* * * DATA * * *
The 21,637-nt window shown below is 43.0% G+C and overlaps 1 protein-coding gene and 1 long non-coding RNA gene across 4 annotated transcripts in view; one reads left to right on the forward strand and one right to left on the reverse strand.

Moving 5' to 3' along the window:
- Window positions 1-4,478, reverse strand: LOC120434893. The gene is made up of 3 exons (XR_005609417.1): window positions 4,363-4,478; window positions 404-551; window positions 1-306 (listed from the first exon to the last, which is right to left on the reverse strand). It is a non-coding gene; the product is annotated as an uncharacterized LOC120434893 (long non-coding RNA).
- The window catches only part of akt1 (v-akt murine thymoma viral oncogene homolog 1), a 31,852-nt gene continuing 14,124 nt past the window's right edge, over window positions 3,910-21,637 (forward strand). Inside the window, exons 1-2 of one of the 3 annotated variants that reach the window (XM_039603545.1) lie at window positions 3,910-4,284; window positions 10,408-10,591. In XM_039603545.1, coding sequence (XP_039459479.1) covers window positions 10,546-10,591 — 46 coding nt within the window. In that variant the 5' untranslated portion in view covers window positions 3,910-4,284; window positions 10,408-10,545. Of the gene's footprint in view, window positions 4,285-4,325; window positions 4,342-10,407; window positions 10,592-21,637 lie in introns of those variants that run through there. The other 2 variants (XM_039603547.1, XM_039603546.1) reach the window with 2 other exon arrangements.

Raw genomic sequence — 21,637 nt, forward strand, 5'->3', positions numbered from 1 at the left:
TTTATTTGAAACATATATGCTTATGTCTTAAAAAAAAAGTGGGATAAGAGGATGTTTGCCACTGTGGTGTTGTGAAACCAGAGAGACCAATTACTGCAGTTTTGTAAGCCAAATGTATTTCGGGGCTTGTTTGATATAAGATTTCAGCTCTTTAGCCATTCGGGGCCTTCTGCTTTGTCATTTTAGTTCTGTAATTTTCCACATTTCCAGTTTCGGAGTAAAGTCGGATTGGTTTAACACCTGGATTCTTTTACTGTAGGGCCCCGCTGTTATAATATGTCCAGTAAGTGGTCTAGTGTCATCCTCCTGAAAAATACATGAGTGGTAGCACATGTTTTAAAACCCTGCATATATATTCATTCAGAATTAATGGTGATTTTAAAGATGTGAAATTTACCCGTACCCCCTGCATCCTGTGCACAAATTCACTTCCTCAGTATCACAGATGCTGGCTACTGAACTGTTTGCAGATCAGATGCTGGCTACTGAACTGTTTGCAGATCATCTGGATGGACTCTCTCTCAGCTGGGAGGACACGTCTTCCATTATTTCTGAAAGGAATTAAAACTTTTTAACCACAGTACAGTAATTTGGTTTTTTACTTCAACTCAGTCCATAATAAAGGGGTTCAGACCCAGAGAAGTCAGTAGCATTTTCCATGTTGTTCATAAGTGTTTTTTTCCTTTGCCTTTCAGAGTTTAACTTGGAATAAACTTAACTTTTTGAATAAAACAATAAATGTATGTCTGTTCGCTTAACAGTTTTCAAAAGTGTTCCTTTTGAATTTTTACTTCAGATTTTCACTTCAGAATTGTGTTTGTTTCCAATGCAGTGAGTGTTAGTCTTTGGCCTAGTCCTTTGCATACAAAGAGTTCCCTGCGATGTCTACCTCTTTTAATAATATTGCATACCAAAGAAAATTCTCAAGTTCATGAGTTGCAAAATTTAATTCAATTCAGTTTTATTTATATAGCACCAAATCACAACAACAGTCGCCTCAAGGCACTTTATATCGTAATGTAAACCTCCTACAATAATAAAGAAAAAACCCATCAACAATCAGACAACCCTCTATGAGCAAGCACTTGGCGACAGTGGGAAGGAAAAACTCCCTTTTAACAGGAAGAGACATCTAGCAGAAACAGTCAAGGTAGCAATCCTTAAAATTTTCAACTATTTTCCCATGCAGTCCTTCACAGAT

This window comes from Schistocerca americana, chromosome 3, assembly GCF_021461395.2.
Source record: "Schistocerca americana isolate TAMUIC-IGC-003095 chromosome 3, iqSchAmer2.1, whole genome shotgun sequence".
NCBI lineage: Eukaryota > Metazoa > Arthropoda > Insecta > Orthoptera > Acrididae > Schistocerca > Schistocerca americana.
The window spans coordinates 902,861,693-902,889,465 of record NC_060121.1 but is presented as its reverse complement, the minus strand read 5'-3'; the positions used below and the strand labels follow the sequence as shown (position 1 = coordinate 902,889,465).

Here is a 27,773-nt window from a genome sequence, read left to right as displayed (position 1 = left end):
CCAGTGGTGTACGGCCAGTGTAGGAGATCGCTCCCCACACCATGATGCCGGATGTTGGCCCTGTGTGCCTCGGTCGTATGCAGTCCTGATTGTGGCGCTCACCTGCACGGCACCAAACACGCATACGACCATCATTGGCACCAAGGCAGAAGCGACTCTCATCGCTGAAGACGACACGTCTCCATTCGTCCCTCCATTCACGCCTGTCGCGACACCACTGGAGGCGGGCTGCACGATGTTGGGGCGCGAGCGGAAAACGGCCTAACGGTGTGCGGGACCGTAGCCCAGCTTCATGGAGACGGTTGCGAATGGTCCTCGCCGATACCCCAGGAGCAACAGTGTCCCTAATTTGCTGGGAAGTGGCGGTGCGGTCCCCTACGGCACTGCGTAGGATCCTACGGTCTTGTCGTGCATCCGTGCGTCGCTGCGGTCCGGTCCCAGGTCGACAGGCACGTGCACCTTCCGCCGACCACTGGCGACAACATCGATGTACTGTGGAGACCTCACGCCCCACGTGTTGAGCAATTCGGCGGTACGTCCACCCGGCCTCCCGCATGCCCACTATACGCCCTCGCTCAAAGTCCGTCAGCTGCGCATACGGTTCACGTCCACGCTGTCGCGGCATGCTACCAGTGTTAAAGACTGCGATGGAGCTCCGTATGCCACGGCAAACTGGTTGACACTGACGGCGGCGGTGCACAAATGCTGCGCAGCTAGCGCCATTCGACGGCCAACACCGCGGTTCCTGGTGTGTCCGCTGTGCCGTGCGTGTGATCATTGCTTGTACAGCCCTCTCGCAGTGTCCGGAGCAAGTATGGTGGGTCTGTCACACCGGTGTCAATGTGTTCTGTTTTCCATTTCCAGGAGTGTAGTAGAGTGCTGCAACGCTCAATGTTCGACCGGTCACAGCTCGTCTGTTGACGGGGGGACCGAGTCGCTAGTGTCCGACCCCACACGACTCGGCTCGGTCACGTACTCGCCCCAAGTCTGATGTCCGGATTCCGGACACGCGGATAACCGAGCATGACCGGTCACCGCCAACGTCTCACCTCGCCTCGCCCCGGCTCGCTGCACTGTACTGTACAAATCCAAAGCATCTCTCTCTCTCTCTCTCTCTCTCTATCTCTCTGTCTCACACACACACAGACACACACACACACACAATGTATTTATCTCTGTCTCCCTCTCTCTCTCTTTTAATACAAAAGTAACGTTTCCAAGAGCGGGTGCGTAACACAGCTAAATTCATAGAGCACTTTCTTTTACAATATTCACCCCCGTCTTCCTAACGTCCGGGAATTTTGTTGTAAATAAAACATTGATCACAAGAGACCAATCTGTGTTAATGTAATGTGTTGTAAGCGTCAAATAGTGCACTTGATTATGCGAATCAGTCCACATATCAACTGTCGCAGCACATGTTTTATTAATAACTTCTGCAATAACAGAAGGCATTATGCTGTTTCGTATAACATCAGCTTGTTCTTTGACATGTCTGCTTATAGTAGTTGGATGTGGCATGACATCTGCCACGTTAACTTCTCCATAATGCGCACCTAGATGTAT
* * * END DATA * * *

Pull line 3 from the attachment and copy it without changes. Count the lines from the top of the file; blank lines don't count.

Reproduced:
- Window positions 1-4,478, reverse strand: LOC120434893. The gene is made up of 3 exons (XR_005609417.1): window positions 4,363-4,478; window positions 404-551; window positions 1-306 (listed from the first exon to the last, which is right to left on the reverse strand). It is a non-coding gene; the product is annotated as an uncharacterized LOC120434893 (long non-coding RNA).